12 Ingredients You Should Be Using In Your Lasagna

Lasagna is one of those rare dishes you almost can't get wrong — and there are so many ingredients that work perfectly with lasagna. Time's short? Use pre-made sauce. No fresh basil? Reach for dried. No sauce in the freezer? Open a jar. Whatever the ingredients, lasagna is sure to win almost any food popularity contest. In fact, in 2022, it placed second next to garlic bread as the most popular Italian food in the United States. No surprise there. Like perfect garlic bread, a perfect lasagna is oozing with flavorful cheese. And then there are the noodles sandwiching all that deliciousness together. Lasagna was actually named for a noodle, appropriately enough – laganon, a fermented Greek noodle made from flatbread. During the Middle Ages, the Romans perfected and made the dish their own, and Italian immigrants brought it to North America in the early 1800s.

Part of lasagna's popularity is its versatility. You can create it out of just about anything. Your favorite style might be meaty bolognese, Neapolitan, or vegetarian, and the fillings can consist of everything from pork belly to tofu. In a pinch, you can even use frozen ravioli in place of traditional noodles. With all these choices, it's no wonder that you might have an opportunity for a stand-out dish. When you want to bring that lasagna to the next level, you must think outside the standard flavor box. These 12 ingredients will help you do just that.

Sundried tomatoes

Sun-dried tomatoes were the artichoke hearts of the late 1980s and early 1990s. Trendy and versatile, they splashed their tasty presence on menus everywhere, taking the cooking world — especially the pasta world — by storm. Salads and pastas were naturals for these instant flavor bombs, and they continue to show up in everything from orzo to tortellini. On pizza, they can be the standout, enhanced by only some chopped arugula and maybe some toasted pine nuts. On meatloaf — including chicken meatloaf – they make what could be an ordinary meal anything but. Over the years, they've proven they're more than just a fad — but while sun-dried tomatoes have become part of our cuisine, they've never become ordinary. That's because, unlike some fads, sun-dried tomatoes are really, really good. Of course, part of it is the way they look, glistening with oil, almost bursting with flavor. Some foods just seem happy, and that's the case with these tomatoes. They're pretty, they're easy to store and to use, and they have an earthy sweet-tart taste that adds rich nuances and texture to both your white and red lasagna sauces.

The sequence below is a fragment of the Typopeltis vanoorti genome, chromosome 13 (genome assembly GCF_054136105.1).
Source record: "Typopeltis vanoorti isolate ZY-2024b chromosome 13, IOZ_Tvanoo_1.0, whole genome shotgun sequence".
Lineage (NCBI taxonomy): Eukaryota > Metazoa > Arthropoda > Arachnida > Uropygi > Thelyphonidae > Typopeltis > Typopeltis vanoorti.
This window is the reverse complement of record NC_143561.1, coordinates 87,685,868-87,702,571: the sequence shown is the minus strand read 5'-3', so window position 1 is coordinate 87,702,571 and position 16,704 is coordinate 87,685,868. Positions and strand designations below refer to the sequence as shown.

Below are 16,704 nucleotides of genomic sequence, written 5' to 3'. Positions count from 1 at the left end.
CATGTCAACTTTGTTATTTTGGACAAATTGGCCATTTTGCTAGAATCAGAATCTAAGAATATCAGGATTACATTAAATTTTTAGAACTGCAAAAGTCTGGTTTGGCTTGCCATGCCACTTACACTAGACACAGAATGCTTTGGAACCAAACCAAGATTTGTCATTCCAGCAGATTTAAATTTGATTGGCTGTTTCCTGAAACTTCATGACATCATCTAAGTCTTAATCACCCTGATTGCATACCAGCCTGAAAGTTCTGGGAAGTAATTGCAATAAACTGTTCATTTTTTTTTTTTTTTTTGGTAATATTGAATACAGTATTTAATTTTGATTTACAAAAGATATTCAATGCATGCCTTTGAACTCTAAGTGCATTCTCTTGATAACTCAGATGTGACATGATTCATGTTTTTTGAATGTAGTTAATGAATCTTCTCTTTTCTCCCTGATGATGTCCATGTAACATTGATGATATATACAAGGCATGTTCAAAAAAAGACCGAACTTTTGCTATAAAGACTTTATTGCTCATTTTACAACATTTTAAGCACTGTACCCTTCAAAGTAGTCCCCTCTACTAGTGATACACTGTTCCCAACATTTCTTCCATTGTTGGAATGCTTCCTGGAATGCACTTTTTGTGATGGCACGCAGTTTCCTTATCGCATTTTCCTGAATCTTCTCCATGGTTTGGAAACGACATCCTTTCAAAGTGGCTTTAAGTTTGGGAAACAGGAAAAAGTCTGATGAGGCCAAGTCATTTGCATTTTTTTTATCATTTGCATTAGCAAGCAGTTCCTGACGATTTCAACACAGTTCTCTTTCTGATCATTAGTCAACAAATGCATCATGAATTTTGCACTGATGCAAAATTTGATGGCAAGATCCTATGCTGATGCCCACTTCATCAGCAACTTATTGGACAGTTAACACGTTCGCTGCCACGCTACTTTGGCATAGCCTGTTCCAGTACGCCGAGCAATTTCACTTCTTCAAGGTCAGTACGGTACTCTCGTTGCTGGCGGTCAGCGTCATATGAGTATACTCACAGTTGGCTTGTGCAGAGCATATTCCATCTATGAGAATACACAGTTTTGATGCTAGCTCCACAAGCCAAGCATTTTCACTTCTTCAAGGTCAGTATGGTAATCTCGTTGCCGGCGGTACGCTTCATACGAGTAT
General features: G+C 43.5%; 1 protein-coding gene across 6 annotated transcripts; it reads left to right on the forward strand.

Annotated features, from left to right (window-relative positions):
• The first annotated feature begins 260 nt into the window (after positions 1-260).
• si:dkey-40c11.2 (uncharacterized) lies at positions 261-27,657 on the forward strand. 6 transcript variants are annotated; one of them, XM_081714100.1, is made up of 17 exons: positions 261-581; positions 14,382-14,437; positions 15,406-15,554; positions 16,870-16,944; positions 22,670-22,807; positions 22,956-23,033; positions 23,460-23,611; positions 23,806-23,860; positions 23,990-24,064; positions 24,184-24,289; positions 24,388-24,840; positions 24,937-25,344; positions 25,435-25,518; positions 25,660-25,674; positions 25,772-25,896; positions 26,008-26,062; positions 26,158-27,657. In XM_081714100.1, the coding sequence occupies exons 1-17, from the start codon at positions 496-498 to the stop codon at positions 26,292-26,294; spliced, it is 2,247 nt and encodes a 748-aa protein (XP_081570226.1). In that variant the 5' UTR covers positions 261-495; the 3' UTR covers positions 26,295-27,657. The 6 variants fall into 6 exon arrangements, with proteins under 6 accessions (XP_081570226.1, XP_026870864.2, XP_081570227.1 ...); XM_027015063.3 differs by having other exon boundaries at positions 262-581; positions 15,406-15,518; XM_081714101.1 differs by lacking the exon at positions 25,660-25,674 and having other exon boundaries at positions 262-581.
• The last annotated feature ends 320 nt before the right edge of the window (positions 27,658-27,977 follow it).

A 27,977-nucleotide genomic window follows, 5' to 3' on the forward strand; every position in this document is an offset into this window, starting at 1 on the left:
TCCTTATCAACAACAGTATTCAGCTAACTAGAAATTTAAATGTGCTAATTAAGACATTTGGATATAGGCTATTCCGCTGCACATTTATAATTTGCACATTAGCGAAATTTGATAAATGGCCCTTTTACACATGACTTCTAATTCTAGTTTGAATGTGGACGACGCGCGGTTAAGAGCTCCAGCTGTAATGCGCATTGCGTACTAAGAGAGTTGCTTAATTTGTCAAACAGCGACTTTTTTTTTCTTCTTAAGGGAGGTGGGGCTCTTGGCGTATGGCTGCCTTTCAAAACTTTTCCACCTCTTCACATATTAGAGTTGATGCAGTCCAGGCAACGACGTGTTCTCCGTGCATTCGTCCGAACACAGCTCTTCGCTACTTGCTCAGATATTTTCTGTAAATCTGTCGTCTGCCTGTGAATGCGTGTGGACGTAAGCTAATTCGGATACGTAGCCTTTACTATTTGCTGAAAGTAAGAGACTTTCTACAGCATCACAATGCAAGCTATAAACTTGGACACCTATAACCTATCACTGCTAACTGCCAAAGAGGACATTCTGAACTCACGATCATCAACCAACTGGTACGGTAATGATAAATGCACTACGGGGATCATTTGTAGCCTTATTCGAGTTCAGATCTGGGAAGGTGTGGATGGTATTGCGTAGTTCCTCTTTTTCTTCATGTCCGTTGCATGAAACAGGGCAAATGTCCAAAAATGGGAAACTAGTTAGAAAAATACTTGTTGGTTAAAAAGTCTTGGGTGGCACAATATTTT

Mince them and add a pink tone to your béchamel sauce. Slice thinly and stir into your red sauce. However you choose to use sun-dried tomatoes, they will blend into the most complex mixture. When you get in the habit of keeping sun-dried tomatoes on hand, you'll never have to settle for boring anything — and that includes lasagna.


When you think of definitive Mediterranean sauces, pesto will no doubt be one of the first thoughts that comes to your mind. It ranks second in the world, right under the traditional reds in popular sauces for pasta. What's not to love about basil, parmesan, pine nuts, and garlic whirled in luscious olive oil? It's been around since the Roman Empire, and the term pesto comes from "pestare," which means to crush, which pesto traditionally is — with a mortar and pestle, although you are no doubt getting yours from a jar. That's another benefit of pesto. It's easy to keep on hand for when inspiration strikes — or when you're desperate to create a great meal out of ingredients you have on hand.

Now, imagine that pesto stirred into your lasagna sauce or even spread over the noodles before you add the sauce. Most of us think of pesto as something to slather on a baguette. Pasta isn't much different. Pick a flavor, give it a sample taste first, and go from there. Remember that there's more to pesto than basil. Sometimes traditional isn't on the menu, and lasagna is the perfect palette for improvising. The next time you're looking for a different approach other than basil, garlic, and cheese, consider a cilantro pesto, lemon-pistachio, or even mint.

Miso paste

If you want to add umami and mystery to lasagna, reach for the miso paste. Yes, the same miso you use to glaze your salmon or spice up your noodles, will add a sultry layer to your lasagna. Miso is fermented soybean paste, which may not sound all that appetizing until you experience what it can do for any number of dishes, including lasagna. It began as the food of emperors and samurai back before Japanese farmers mastered fermentation in the 15th century and miso became accessible to anyone who could afford it. Today, we think of it primarily as an ingredient in Asian dishes, but its mellow flavor stands up to the heartiest lasagna sauce. Furthermore, it has an abundance of amino acids, protein, and probiotics, which is why it's a staple for many vegetarians, vegans, and those following a macrobiotic diet. In lasagna, it's that indefinable secret ingredient, and you need just a dab of it to deliver a lot of flavor.

Consider that a warning because miso can be sneaky. You've got to use it judiciously. Think of it like salt — because it is salty. Start with 1 tablespoon, taste as you go, and use only enough. Miso is categorized according to color based on how long it is fermented and whether the soybeans are steamed or boiled. White miso is the mildest form, followed by yellow, red, and brown. For lasagna, opt for a lighter miso. You don't want your lasagna to taste like ramen.

Grilled eggplant